Butterflies, a band, stitching and food recovery benefit from community grants

ABOVE: Recipients of the NRCF grants. Photo: Contributed

Projects ranging from protecting butterflies to a modern band and stitching circle are local projects that received grants from the Northern Rivers Community Foundation’s Community Grants Program.
Forty-nine groups received money from a pool of $327,177 with four groups highlighted in our region.
Grants were supported by funding from the James Frizelle Charitable Foundation, Portland House, Dunnet Foundation, Global Giving and Charmian Bourne.
$5000 to Big Scrub Orchestra
The aim is to provide modern band music learning, recording, and performing opportunities for young people in Bonalbo and Casino West to build emotional resilience from the bushfires, drought and covid lockdowns. They will perform their original songs on stage at the Ewingar Rising Festival next year.
$9090 to Kyogle Family Support Services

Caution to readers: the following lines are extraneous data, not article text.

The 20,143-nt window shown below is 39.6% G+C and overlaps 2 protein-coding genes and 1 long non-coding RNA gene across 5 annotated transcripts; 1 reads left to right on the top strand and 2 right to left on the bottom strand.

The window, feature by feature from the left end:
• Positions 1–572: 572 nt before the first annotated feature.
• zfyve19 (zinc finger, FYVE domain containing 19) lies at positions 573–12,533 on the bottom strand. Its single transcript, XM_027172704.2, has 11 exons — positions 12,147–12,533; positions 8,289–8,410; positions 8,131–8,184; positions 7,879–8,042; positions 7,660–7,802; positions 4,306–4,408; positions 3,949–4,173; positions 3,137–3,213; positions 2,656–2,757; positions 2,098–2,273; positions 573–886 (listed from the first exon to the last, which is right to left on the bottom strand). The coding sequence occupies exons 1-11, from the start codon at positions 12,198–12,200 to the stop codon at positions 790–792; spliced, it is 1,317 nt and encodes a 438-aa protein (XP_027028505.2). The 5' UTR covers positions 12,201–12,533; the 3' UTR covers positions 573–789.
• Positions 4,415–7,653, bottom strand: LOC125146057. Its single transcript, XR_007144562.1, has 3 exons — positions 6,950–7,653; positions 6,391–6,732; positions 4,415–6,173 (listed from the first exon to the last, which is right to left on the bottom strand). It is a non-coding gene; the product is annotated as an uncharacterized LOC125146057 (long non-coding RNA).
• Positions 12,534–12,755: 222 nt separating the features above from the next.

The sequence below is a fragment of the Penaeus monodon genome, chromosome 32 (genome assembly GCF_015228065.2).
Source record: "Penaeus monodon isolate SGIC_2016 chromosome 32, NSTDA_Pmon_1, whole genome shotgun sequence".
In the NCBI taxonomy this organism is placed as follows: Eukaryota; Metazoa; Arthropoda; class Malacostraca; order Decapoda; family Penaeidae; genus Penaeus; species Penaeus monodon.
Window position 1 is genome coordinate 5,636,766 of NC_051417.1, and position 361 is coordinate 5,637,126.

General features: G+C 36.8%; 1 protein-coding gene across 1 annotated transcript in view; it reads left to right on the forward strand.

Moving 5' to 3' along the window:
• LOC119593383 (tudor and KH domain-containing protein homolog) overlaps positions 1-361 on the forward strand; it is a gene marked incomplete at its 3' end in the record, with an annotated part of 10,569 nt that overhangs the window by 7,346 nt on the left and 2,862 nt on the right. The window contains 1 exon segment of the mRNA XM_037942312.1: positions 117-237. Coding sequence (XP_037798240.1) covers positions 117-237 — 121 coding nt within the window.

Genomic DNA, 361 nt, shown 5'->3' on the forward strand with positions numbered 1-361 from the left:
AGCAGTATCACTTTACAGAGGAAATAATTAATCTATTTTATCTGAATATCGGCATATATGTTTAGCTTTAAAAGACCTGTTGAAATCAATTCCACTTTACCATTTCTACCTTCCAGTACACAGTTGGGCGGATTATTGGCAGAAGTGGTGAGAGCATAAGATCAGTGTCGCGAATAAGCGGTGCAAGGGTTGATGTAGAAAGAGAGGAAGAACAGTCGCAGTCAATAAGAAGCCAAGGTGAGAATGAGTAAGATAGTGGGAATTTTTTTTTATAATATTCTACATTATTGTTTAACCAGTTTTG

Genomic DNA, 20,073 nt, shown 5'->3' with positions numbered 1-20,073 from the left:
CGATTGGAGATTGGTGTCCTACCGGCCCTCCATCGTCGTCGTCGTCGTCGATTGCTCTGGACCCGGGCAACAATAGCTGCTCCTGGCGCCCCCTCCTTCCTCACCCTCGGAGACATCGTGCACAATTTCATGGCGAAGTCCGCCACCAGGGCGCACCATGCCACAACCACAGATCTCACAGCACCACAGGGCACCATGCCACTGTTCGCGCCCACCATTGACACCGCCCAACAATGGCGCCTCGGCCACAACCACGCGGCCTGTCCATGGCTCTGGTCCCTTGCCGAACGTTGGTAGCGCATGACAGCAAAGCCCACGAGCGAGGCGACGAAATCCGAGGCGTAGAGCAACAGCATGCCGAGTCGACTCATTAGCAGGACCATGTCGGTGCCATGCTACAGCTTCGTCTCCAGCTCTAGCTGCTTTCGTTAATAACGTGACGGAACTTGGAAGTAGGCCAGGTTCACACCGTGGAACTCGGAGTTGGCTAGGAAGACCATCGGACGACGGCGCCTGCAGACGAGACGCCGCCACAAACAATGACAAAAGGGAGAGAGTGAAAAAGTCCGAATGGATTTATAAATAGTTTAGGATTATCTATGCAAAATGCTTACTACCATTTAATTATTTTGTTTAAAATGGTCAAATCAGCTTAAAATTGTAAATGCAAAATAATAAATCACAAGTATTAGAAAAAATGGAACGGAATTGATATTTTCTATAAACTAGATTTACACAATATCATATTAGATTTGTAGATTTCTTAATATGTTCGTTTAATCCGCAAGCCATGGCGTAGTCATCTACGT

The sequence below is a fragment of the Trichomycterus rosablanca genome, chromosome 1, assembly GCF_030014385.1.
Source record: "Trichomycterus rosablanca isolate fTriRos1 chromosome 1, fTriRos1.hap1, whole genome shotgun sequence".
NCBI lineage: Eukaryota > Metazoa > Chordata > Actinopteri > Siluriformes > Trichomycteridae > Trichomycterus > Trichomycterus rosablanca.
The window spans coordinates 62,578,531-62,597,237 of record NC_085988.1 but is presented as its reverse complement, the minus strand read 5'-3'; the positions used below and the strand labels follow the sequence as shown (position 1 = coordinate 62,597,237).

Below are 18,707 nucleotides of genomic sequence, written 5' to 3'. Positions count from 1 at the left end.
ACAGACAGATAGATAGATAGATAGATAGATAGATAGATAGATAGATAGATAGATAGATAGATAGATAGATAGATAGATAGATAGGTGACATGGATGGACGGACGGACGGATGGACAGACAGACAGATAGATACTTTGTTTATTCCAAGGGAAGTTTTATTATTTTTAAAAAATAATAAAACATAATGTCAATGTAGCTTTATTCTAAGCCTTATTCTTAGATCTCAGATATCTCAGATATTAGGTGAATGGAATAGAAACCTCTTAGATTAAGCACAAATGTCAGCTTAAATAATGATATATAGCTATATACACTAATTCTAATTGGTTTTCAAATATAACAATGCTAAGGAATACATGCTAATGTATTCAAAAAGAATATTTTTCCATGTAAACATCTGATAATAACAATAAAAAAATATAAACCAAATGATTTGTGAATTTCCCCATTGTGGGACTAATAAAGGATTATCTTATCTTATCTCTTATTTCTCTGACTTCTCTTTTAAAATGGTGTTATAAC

This is for the Muli Ladies Club – Stitching our Story, Stitching our Future. The Muli Ladies Club Project supports the development of sewing skills for designing, altering and mending clothing. This helps save money and earn an income in a remote region from Aboriginal merchandise.
$10,000 to the Mid Richmond Neighbourhood centre for Food Recovery Far North Coast NSW
Food Recovery rescues edible food from food establishments across the region. Produce is provided to individuals and families in need. The free distribution is carried out through community pantries, hampers and pre-made frozen emergency meals at participating community neighbourhood centres across the Northern Rivers.
$6165 for Roseberry Creek Landcare
Two decades of conservation efforts of the Richmond birdwing butterfly have been disrupted by drought, fire and habitat loss. A unique vine species for egg laying and caterpillar food is the answer to the long-term sustainability of this native butterfly. This innovative schools project will teach the habitat values of conservation. Eleven Kyogle rural schools will learn about the Richmond birdwing butterfly and the rare species of vine required for their survival.
The Richmond birdwing butterfly. Photo: Contributed


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